Though most of the machinery has been put in place in colleges to curb ragging and provide a safe environment for students to study, Coimbatore Police are taking special efforts to take the message of ‘ragging-free campuses’ to the doorsteps of institutions.
Station House Officers and supervisory officers have been asked to hold periodical meetings with heads of institutions to ensure that not even a single incident of ragging goes unnoticed.
In Coimbatore city, Inspectors have started visiting colleges and sensitising students by talking to them about the ill-effects of ragging and the law that deals with those who indulge in ragging. They also distribute handbills.
“There is a stringent law to curb the menace of ragging. But lack of sensitisation among the students and inadequate efforts on the part of institutions in getting across the message has made us take a proactive decision. Instead of merely resorting to registering cases of ragging, we are getting police involved in increasing awareness,” says A.K. Viswanathan, City Police Commissioner.
What the law says
Section 4 of the Tamil Nadu Prohibition of Ragging Act clearly fixes the responsibility of reporting ragging on the parent, student and the institution. Any student booked and convicted under the provisions of the Section will have to undergo two years imprisonment with a fine of up to Rs 10,000.
The student is suspended on registration of FIR and if convicted is dismissed from the college. In the event of an acquittal, the student shall be reinstated and the suspension period will be marked as if the student was present in class. The law also comes down heavily on institutions that fail to take cognisance of incidents of ragging and it holds good for attempts to play down an incident or for dealing with offenders in a light manner.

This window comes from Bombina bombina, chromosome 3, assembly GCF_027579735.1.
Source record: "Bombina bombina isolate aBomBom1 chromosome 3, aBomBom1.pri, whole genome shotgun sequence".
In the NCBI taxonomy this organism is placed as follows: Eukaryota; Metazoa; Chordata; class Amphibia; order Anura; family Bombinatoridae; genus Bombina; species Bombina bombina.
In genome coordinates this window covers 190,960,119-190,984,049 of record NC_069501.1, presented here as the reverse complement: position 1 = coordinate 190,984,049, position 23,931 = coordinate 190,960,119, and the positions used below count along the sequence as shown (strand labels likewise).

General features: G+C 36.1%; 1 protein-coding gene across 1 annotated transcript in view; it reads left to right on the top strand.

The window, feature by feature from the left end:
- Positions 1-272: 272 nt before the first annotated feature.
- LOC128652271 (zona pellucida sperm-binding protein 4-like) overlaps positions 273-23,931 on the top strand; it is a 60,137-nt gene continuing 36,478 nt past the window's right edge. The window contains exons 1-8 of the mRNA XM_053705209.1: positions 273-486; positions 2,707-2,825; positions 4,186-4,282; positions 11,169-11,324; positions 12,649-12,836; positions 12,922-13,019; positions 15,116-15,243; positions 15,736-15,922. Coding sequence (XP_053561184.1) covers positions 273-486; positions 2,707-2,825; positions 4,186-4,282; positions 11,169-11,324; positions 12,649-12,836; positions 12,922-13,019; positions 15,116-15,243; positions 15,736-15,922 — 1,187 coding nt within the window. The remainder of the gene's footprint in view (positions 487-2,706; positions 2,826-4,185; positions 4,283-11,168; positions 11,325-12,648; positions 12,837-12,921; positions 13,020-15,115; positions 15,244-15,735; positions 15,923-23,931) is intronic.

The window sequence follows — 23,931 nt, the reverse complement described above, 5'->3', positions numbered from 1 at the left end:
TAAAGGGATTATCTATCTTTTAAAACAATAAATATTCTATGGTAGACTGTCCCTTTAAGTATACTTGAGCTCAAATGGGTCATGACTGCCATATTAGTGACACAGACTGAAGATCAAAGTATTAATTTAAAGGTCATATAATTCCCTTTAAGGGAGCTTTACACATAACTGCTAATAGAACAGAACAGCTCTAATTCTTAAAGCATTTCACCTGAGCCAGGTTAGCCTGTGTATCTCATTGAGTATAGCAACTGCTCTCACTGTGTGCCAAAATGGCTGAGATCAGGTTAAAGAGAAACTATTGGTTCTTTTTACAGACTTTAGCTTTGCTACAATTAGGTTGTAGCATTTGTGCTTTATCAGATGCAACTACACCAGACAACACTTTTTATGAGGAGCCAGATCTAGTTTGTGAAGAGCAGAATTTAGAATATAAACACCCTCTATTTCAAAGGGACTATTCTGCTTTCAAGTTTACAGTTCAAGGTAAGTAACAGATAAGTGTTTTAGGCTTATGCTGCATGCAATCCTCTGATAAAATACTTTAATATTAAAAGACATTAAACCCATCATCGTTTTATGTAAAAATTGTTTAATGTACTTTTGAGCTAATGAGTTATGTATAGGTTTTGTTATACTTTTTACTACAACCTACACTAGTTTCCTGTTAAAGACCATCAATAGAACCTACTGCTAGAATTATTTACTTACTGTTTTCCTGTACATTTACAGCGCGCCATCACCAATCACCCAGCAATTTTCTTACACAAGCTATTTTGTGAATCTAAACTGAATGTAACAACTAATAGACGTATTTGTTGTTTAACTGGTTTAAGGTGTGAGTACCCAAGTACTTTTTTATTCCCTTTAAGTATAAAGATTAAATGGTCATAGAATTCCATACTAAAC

The law calls for constituting of anti-ragging committees besides taking undertaking from the parent and the students. Bharathiar University has also asked for compliance to similar statutory requirements.
There should be a notice board near the entrance of the college cautioning the students against ragging besides mentioning the names of the committee members and their phone numbers.
There should be round-the-clock surveillance in places prone to ragging. Institutions should go in for closed circuit television cameras. Students staying outside the hostel should be asked to submit personal details. Starting the academic session with orientation has become the rule of the day in colleges. While some have it for a day or two, others extend it to even a week with experts from various fields addressing students on areas relevant to college life.
Anti-ragging awareness has also become part of this orientation. With the police stepping in to augment this activity, the colleges are only too happy. Sessions have been held in CSI Bishop Appasamy College of Arts and Science and Nirmala College for Women. Members of the anti-ragging committees in these colleges say that the sessions had a positive effect on students. In case of ragging, students can inform firstname.lastname@example.org or call the Commissioner at 94440-00029 or the control room at 100. According to Inspector-General of Police – West Zone S. Davidson, if such incidents occur in colleges outside Coimbatore city and in any of the eight western districts, public can send an e-mail to email@example.com or call 0422-2223584/5.